Energy Drinks Under Scrutiny
COLUMBIA - Walking into a gas station or grocery store, a consumer faces many decisions when looking for that extra boost: coffee, soda, tea and energy drinks. According to a consumer preference survey, about 35 percent of Americans 18 to 25 years old opts for energy drinks.
"[Energy drinks] are a big part of my son's life. It's something that he does every day," Ronald Hutchings said. His son, D.J., is in his early 20s and has been drinking them at least since college.
And when their intake of these products is typically the same as coffee or soft drinks, health officials say they pose a problem.
That's why New York Attorney General Eric Schneiderman decided to take action. He issued subpoenas to AMP, Monster and 5-hour Energy manufacturers, seeking information on their marketing and advertising practices. Schneiderman said he wants to specifically investigate the companies' claims on how much caffeine the drinks really contain and the health risks they impose.
The main health risks tied to energy drinks are liver damage, seizures, racing heart rate, respiratory disorders and sometimes death, typically seen when the consumer is younger than 18 years old.
According to Time Magazine, energy drinks become most deadly when mixed with substances, such as alcohol or medications to treat ADHD. In 2010, U.S. poison control centers began documenting adverse events specifically related to energy drinks.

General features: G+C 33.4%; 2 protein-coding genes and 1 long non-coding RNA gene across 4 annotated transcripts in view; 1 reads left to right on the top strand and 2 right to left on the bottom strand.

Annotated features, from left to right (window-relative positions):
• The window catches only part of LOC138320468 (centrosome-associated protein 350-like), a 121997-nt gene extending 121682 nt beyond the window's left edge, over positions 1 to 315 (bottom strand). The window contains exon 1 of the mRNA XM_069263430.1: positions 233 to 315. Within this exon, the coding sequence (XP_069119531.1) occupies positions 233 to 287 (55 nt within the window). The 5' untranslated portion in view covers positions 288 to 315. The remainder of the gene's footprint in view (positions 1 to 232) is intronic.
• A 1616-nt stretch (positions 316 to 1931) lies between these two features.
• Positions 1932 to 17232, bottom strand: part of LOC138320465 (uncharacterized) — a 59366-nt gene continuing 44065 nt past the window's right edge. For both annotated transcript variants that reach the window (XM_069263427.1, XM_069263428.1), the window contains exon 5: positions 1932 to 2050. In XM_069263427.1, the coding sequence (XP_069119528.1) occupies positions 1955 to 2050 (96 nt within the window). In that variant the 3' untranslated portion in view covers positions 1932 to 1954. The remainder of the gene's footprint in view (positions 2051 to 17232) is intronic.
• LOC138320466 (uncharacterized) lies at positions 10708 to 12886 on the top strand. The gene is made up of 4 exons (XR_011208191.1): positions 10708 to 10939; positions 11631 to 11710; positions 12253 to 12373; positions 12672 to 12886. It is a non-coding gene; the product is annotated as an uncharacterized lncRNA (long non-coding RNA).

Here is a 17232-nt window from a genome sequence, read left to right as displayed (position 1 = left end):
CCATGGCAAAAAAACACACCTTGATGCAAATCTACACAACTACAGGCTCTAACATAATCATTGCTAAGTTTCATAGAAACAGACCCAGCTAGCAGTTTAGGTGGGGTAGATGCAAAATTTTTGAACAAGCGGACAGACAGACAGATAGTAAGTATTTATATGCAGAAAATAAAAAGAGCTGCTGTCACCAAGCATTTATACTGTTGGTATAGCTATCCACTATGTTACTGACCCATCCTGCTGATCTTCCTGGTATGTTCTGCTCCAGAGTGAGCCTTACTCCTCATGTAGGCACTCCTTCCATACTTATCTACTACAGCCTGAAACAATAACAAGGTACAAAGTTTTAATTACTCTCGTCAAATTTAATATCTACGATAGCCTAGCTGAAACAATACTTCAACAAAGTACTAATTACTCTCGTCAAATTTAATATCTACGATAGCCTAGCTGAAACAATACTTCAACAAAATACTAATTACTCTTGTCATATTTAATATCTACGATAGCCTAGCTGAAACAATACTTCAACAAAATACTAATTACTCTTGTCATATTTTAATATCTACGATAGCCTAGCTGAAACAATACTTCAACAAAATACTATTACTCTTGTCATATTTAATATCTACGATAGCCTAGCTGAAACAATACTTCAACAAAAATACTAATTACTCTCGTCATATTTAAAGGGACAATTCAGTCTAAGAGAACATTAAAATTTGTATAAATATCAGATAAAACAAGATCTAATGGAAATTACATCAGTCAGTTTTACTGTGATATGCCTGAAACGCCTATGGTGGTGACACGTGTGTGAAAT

An MSNBC article reveals a regular caffeine diet (about less than 250 mg per day) can actually make the drinker more lethargic. And to put that in perspective, most energy drinks contain about 75 to 145 mg in an 8 oz. serving size. But most energy drink cans are double that size to16 oz. and some even triple to 24 oz.
But Hutchings believes the drinks are not harming D.J. "My son is really conscious about stuff like that. I mean he's always reading the labels and everything so he's pretty much up to date on everything. If it looks like it's not gonna be good for him, he's probably not gonna do it. So you know I'm confident in what he does and the things that he drinks that they're good for you or, you know, that he wouldn't do it."
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